By Michael Wu (On October 22, 2018)
A storyboard showing how Europe changed because of the Black Death as well as John Ball and Wat Tyler.
The Black Death Strikes
Before the Black Death, Europe's population was mostly peasants and serfs (about 90%) who farmed land overseen by a handful of lords. The lords and nobles protected the peasants in exchange for money, food, and services. This system (feudalism) lasted in Europe for almost 1000 years.
The Black Death sweeps through Europe, killing much of its population and causing huge labour shortages. This meant that the lords had less income, and since they needed money to fund the Hundred Years War, they lowered wages and set poll taxes.
The Peasants Revolt
John Ball was an English priest who believed in social equality (that all classes are equal). He believed that the Black Death was a message from God that the lords are unfit to lead.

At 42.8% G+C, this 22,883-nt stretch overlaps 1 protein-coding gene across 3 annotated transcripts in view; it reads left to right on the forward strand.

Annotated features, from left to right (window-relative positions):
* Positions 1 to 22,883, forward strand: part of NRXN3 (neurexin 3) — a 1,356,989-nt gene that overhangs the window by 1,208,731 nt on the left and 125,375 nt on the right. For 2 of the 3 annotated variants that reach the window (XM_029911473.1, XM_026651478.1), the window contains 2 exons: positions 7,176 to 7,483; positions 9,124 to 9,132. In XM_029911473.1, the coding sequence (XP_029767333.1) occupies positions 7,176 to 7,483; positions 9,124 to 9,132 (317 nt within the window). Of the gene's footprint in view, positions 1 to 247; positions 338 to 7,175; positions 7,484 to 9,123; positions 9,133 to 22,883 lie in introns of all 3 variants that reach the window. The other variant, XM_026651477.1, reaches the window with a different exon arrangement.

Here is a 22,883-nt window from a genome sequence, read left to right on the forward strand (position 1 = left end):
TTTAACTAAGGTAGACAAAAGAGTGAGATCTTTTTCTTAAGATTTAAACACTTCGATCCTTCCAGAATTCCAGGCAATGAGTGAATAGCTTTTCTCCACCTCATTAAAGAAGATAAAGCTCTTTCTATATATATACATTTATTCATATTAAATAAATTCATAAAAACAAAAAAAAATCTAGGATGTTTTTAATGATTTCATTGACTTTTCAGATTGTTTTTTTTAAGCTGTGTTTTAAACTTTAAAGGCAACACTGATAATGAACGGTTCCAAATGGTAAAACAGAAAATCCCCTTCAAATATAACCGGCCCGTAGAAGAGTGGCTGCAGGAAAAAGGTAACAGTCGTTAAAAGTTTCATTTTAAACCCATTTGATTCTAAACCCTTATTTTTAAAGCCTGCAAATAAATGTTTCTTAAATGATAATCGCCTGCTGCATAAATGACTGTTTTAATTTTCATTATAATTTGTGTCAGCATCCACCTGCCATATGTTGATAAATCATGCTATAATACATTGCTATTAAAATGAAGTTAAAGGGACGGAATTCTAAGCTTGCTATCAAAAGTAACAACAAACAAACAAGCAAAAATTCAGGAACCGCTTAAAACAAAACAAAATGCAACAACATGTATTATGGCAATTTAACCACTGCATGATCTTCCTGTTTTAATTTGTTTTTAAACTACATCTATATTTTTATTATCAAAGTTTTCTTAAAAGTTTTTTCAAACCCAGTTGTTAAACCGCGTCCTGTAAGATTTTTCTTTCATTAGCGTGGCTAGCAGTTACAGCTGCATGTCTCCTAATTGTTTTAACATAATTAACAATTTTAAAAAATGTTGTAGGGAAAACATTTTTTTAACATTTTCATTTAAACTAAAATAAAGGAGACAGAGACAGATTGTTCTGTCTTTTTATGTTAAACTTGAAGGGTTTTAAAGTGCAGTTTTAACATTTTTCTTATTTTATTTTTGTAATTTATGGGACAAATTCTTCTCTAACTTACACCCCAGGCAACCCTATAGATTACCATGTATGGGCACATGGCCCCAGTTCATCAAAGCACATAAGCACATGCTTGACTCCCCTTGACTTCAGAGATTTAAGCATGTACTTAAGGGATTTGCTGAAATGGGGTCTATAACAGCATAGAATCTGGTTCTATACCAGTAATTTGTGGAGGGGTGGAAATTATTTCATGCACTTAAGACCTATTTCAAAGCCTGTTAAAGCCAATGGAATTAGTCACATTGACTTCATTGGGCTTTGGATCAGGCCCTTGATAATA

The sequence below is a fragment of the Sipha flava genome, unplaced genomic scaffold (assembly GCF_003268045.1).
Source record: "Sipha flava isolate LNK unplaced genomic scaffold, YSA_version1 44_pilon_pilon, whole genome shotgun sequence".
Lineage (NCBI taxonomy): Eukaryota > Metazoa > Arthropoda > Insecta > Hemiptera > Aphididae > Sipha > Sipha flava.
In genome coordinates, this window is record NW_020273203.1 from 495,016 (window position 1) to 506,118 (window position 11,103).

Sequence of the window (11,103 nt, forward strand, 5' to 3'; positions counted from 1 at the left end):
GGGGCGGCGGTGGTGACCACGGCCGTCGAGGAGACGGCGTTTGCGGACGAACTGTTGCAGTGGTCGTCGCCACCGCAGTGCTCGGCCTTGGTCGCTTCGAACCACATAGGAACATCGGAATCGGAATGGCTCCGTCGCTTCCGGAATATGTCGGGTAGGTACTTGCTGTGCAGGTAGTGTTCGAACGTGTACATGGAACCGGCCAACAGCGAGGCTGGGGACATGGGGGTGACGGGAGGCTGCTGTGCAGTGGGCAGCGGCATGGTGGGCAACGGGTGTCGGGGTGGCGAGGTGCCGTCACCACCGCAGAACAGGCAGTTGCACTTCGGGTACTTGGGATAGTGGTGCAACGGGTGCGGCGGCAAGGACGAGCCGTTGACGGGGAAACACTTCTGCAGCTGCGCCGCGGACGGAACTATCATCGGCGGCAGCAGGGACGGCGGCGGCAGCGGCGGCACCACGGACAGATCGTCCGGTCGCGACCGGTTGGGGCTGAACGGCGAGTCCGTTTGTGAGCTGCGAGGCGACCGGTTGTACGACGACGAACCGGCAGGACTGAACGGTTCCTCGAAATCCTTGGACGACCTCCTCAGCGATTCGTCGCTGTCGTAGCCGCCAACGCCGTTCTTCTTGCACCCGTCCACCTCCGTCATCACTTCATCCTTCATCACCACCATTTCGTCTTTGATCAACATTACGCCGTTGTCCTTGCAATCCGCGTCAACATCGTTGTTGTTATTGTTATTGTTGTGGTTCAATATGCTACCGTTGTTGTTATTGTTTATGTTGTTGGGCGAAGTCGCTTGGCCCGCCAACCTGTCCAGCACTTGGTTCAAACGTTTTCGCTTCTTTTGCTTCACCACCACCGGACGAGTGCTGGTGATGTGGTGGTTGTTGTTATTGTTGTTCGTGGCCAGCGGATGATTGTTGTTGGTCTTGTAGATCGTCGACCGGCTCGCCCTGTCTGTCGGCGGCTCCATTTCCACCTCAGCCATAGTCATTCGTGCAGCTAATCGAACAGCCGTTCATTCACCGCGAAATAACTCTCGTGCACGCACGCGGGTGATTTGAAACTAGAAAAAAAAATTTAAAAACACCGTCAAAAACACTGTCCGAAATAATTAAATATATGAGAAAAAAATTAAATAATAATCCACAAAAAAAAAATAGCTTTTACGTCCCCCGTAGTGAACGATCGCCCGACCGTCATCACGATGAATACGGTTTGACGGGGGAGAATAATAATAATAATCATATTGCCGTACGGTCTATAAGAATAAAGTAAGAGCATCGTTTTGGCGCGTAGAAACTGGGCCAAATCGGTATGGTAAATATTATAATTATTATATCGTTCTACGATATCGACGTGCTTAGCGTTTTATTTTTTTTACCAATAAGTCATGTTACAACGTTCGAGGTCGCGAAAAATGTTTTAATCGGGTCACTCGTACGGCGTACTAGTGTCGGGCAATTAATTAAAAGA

John Ball and Wat Tyler, a former knight, plan to lead a revolt against the nobility. The cause of this revolt is the plague, the famine, and the heavy taxes.
The peasants revolt occurred in England in 1381 lead by Wat Tyler and John Ball. They killed any nobles they saw and burned down many important buildings. However, the revolt eventually fell apart and both men were killed.
Although the revolution ultimately failed, the revolt did have positive effects too. First, the reputations of the nobles was hurt, which helped lead to the development of modern nation-states. Secondly, the peasants that survived did earn higher wages and freedom, allowing for the rise of a new middle class focused on trade. This strengthened the economy and helped connect different cultures.